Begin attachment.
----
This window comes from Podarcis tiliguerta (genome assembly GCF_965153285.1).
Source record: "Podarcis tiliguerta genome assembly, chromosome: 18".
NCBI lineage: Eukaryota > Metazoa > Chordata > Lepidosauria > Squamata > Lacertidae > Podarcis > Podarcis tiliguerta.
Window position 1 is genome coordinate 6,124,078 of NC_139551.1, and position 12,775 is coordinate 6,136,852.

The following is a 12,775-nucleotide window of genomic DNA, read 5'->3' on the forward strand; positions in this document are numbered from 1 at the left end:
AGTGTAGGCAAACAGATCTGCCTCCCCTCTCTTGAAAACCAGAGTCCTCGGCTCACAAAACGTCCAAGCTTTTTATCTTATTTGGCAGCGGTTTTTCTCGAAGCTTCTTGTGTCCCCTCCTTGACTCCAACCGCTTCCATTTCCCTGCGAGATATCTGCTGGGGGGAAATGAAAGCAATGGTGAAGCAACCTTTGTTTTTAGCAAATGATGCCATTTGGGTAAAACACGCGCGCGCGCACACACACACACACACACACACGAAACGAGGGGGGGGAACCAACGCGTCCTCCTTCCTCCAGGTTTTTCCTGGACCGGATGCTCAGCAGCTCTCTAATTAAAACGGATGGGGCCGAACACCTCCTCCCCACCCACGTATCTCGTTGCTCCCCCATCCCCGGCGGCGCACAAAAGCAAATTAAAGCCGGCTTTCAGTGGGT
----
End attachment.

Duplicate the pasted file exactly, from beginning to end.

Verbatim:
This window comes from Podarcis tiliguerta (genome assembly GCF_965153285.1).
Source record: "Podarcis tiliguerta genome assembly, chromosome: 18".
NCBI lineage: Eukaryota > Metazoa > Chordata > Lepidosauria > Squamata > Lacertidae > Podarcis > Podarcis tiliguerta.
Window position 1 is genome coordinate 6,124,078 of NC_139551.1, and position 12,775 is coordinate 6,136,852.

The following is a 12,775-nucleotide window of genomic DNA, read 5'->3' on the forward strand; positions in this document are numbered from 1 at the left end:
AGTGTAGGCAAACAGATCTGCCTCCCCTCTCTTGAAAACCAGAGTCCTCGGCTCACAAAACGTCCAAGCTTTTTATCTTATTTGGCAGCGGTTTTTCTCGAAGCTTCTTGTGTCCCCTCCTTGACTCCAACCGCTTCCATTTCCCTGCGAGATATCTGCTGGGGGGAAATGAAAGCAATGGTGAAGCAACCTTTGTTTTTAGCAAATGATGCCATTTGGGTAAAACACGCGCGCGCGCACACACACACACACACACACACGAAACGAGGGGGGGGAACCAACGCGTCCTCCTTCCTCCAGGTTTTTCCTGGACCGGATGCTCAGCAGCTCTCTAATTAAAACGGATGGGGCCGAACACCTCCTCCCCACCCACGTATCTCGTTGCTCCCCCATCCCCGGCGGCGCACAAAAGCAAATTAAAGCCGGCTTTCAGTGGGT